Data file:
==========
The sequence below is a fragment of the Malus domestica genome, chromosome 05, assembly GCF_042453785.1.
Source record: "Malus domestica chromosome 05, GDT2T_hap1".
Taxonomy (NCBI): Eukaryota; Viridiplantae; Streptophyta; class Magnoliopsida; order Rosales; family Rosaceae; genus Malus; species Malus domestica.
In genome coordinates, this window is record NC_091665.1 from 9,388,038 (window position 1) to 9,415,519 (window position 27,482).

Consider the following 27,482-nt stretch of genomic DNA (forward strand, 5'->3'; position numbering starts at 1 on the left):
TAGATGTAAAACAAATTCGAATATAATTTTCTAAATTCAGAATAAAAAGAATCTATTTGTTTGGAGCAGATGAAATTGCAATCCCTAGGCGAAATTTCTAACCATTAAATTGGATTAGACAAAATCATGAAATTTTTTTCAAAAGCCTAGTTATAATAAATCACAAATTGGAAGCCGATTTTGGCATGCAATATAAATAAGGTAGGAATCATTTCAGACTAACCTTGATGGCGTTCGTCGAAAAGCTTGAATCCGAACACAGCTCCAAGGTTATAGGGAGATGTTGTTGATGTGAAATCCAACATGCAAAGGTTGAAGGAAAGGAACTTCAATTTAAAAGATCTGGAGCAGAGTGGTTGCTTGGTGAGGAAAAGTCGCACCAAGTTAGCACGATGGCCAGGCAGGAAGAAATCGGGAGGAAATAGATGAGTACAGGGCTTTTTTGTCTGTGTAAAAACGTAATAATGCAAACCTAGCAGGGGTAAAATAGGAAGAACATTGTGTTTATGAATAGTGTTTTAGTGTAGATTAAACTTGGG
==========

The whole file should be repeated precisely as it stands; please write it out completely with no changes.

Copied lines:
The sequence below is a fragment of the Malus domestica genome, chromosome 05, assembly GCF_042453785.1.
Source record: "Malus domestica chromosome 05, GDT2T_hap1".
Taxonomy (NCBI): Eukaryota; Viridiplantae; Streptophyta; class Magnoliopsida; order Rosales; family Rosaceae; genus Malus; species Malus domestica.
In genome coordinates, this window is record NC_091665.1 from 9,388,038 (window position 1) to 9,415,519 (window position 27,482).

Consider the following 27,482-nt stretch of genomic DNA (forward strand, 5'->3'; position numbering starts at 1 on the left):
TAGATGTAAAACAAATTCGAATATAATTTTCTAAATTCAGAATAAAAAGAATCTATTTGTTTGGAGCAGATGAAATTGCAATCCCTAGGCGAAATTTCTAACCATTAAATTGGATTAGACAAAATCATGAAATTTTTTTCAAAAGCCTAGTTATAATAAATCACAAATTGGAAGCCGATTTTGGCATGCAATATAAATAAGGTAGGAATCATTTCAGACTAACCTTGATGGCGTTCGTCGAAAAGCTTGAATCCGAACACAGCTCCAAGGTTATAGGGAGATGTTGTTGATGTGAAATCCAACATGCAAAGGTTGAAGGAAAGGAACTTCAATTTAAAAGATCTGGAGCAGAGTGGTTGCTTGGTGAGGAAAAGTCGCACCAAGTTAGCACGATGGCCAGGCAGGAAGAAATCGGGAGGAAATAGATGAGTACAGGGCTTTTTTGTCTGTGTAAAAACGTAATAATGCAAACCTAGCAGGGGTAAAATAGGAAGAACATTGTGTTTATGAATAGTGTTTTAGTGTAGATTAAACTTGGG